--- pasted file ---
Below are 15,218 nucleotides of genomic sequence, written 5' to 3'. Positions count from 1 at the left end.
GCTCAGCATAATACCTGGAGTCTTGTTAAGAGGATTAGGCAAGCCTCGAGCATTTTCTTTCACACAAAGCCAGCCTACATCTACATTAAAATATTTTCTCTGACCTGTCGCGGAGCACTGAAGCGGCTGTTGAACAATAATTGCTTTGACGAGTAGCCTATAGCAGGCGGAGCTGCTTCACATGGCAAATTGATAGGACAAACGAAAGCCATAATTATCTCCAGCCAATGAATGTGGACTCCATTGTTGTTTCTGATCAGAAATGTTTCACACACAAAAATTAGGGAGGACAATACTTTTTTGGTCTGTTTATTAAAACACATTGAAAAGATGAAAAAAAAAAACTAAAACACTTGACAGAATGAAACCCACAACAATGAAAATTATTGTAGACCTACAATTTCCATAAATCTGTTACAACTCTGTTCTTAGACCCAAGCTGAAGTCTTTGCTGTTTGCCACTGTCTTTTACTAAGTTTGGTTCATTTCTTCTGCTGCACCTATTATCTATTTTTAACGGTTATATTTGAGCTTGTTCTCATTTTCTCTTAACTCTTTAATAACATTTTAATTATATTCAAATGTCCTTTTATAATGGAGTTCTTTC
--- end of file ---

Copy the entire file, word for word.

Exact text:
Below are 15,218 nucleotides of genomic sequence, written 5' to 3'. Positions count from 1 at the left end.
GCTCAGCATAATACCTGGAGTCTTGTTAAGAGGATTAGGCAAGCCTCGAGCATTTTCTTTCACACAAAGCCAGCCTACATCTACATTAAAATATTTTCTCTGACCTGTCGCGGAGCACTGAAGCGGCTGTTGAACAATAATTGCTTTGACGAGTAGCCTATAGCAGGCGGAGCTGCTTCACATGGCAAATTGATAGGACAAACGAAAGCCATAATTATCTCCAGCCAATGAATGTGGACTCCATTGTTGTTTCTGATCAGAAATGTTTCACACACAAAAATTAGGGAGGACAATACTTTTTTGGTCTGTTTATTAAAACACATTGAAAAGATGAAAAAAAAAAACTAAAACACTTGACAGAATGAAACCCACAACAATGAAAATTATTGTAGACCTACAATTTCCATAAATCTGTTACAACTCTGTTCTTAGACCCAAGCTGAAGTCTTTGCTGTTTGCCACTGTCTTTTACTAAGTTTGGTTCATTTCTTCTGCTGCACCTATTATCTATTTTTAACGGTTATATTTGAGCTTGTTCTCATTTTCTCTTAACTCTTTAATAACATTTTAATTATATTCAAATGTCCTTTTATAATGGAGTTCTTTC